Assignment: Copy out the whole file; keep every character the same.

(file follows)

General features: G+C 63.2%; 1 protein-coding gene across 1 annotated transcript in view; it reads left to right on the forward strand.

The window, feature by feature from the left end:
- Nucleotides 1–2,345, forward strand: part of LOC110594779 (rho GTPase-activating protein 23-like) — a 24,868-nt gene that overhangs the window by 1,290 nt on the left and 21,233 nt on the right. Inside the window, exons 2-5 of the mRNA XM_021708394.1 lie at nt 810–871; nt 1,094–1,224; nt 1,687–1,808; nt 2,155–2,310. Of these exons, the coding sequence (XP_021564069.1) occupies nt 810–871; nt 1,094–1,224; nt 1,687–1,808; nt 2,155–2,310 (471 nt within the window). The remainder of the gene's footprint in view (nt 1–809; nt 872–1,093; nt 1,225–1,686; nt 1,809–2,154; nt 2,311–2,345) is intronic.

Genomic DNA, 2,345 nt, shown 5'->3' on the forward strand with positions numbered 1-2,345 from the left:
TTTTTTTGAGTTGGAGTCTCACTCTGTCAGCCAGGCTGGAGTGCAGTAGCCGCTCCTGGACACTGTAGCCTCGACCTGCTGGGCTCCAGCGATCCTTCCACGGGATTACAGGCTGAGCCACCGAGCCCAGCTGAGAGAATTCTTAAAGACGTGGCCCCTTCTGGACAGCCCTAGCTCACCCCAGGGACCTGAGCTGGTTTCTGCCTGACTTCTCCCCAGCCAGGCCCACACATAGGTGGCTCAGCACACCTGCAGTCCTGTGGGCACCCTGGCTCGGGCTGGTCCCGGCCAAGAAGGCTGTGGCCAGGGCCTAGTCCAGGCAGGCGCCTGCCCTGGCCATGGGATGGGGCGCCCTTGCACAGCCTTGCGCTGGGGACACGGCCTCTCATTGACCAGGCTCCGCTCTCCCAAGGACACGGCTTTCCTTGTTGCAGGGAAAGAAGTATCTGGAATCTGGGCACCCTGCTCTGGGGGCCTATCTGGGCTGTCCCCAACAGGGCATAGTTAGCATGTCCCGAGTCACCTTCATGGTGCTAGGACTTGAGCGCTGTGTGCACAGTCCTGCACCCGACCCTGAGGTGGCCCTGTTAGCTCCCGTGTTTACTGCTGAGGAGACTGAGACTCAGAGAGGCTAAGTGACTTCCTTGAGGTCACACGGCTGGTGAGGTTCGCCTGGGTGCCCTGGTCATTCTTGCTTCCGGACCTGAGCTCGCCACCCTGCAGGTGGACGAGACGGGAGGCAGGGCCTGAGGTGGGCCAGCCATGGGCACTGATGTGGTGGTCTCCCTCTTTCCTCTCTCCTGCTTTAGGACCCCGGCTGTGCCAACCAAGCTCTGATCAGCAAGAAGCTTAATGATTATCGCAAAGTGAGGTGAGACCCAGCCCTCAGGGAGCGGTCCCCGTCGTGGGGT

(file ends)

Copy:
General features: G+C 63.2%; 1 protein-coding gene across 1 annotated transcript in view; it reads left to right on the forward strand.

The window, feature by feature from the left end:
- Nucleotides 1–2,345, forward strand: part of LOC110594779 (rho GTPase-activating protein 23-like) — a 24,868-nt gene that overhangs the window by 1,290 nt on the left and 21,233 nt on the right. Inside the window, exons 2-5 of the mRNA XM_021708394.1 lie at nt 810–871; nt 1,094–1,224; nt 1,687–1,808; nt 2,155–2,310. Of these exons, the coding sequence (XP_021564069.1) occupies nt 810–871; nt 1,094–1,224; nt 1,687–1,808; nt 2,155–2,310 (471 nt within the window). The remainder of the gene's footprint in view (nt 1–809; nt 872–1,093; nt 1,225–1,686; nt 1,809–2,154; nt 2,311–2,345) is intronic.

Genomic DNA, 2,345 nt, shown 5'->3' on the forward strand with positions numbered 1-2,345 from the left:
TTTTTTTGAGTTGGAGTCTCACTCTGTCAGCCAGGCTGGAGTGCAGTAGCCGCTCCTGGACACTGTAGCCTCGACCTGCTGGGCTCCAGCGATCCTTCCACGGGATTACAGGCTGAGCCACCGAGCCCAGCTGAGAGAATTCTTAAAGACGTGGCCCCTTCTGGACAGCCCTAGCTCACCCCAGGGACCTGAGCTGGTTTCTGCCTGACTTCTCCCCAGCCAGGCCCACACATAGGTGGCTCAGCACACCTGCAGTCCTGTGGGCACCCTGGCTCGGGCTGGTCCCGGCCAAGAAGGCTGTGGCCAGGGCCTAGTCCAGGCAGGCGCCTGCCCTGGCCATGGGATGGGGCGCCCTTGCACAGCCTTGCGCTGGGGACACGGCCTCTCATTGACCAGGCTCCGCTCTCCCAAGGACACGGCTTTCCTTGTTGCAGGGAAAGAAGTATCTGGAATCTGGGCACCCTGCTCTGGGGGCCTATCTGGGCTGTCCCCAACAGGGCATAGTTAGCATGTCCCGAGTCACCTTCATGGTGCTAGGACTTGAGCGCTGTGTGCACAGTCCTGCACCCGACCCTGAGGTGGCCCTGTTAGCTCCCGTGTTTACTGCTGAGGAGACTGAGACTCAGAGAGGCTAAGTGACTTCCTTGAGGTCACACGGCTGGTGAGGTTCGCCTGGGTGCCCTGGTCATTCTTGCTTCCGGACCTGAGCTCGCCACCCTGCAGGTGGACGAGACGGGAGGCAGGGCCTGAGGTGGGCCAGCCATGGGCACTGATGTGGTGGTCTCCCTCTTTCCTCTCTCCTGCTTTAGGACCCCGGCTGTGCCAACCAAGCTCTGATCAGCAAGAAGCTTAATGATTATCGCAAAGTGAGGTGAGACCCAGCCCTCAGGGAGCGGTCCCCGTCGTGGGGT